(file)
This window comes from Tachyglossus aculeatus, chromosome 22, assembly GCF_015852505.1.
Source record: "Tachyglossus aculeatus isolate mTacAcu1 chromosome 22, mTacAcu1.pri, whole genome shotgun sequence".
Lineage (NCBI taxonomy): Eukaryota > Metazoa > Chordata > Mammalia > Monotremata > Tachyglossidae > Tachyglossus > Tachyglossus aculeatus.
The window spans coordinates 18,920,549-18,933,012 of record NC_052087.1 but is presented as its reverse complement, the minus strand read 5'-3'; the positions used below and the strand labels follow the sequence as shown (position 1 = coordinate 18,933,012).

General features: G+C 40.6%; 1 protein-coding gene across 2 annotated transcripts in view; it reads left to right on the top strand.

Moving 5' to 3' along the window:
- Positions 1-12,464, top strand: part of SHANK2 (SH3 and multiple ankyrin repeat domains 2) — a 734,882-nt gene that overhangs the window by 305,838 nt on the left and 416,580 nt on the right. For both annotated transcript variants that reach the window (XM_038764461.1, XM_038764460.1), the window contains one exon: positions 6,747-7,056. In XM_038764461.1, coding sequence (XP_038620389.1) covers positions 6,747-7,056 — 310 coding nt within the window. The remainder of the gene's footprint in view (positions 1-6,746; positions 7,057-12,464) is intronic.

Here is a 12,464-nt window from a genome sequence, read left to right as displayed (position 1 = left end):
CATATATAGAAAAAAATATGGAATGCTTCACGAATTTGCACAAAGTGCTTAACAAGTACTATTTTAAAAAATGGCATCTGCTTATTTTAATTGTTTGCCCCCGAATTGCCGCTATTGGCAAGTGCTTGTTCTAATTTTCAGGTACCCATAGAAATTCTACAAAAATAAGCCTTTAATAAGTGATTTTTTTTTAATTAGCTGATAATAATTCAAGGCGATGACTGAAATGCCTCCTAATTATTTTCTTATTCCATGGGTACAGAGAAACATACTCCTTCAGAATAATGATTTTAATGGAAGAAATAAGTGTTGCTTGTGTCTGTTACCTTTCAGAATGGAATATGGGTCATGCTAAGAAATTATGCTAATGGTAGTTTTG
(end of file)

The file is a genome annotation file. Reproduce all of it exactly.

This window comes from Tachyglossus aculeatus, chromosome 22, assembly GCF_015852505.1.
Source record: "Tachyglossus aculeatus isolate mTacAcu1 chromosome 22, mTacAcu1.pri, whole genome shotgun sequence".
Lineage (NCBI taxonomy): Eukaryota > Metazoa > Chordata > Mammalia > Monotremata > Tachyglossidae > Tachyglossus > Tachyglossus aculeatus.
The window spans coordinates 18,920,549-18,933,012 of record NC_052087.1 but is presented as its reverse complement, the minus strand read 5'-3'; the positions used below and the strand labels follow the sequence as shown (position 1 = coordinate 18,933,012).

General features: G+C 40.6%; 1 protein-coding gene across 2 annotated transcripts in view; it reads left to right on the top strand.

Moving 5' to 3' along the window:
- Positions 1-12,464, top strand: part of SHANK2 (SH3 and multiple ankyrin repeat domains 2) — a 734,882-nt gene that overhangs the window by 305,838 nt on the left and 416,580 nt on the right. For both annotated transcript variants that reach the window (XM_038764461.1, XM_038764460.1), the window contains one exon: positions 6,747-7,056. In XM_038764461.1, coding sequence (XP_038620389.1) covers positions 6,747-7,056 — 310 coding nt within the window. The remainder of the gene's footprint in view (positions 1-6,746; positions 7,057-12,464) is intronic.

Here is a 12,464-nt window from a genome sequence, read left to right as displayed (position 1 = left end):
CATATATAGAAAAAAATATGGAATGCTTCACGAATTTGCACAAAGTGCTTAACAAGTACTATTTTAAAAAATGGCATCTGCTTATTTTAATTGTTTGCCCCCGAATTGCCGCTATTGGCAAGTGCTTGTTCTAATTTTCAGGTACCCATAGAAATTCTACAAAAATAAGCCTTTAATAAGTGATTTTTTTTTAATTAGCTGATAATAATTCAAGGCGATGACTGAAATGCCTCCTAATTATTTTCTTATTCCATGGGTACAGAGAAACATACTCCTTCAGAATAATGATTTTAATGGAAGAAATAAGTGTTGCTTGTGTCTGTTACCTTTCAGAATGGAATATGGGTCATGCTAAGAAATTATGCTAATGGTAGTTTTG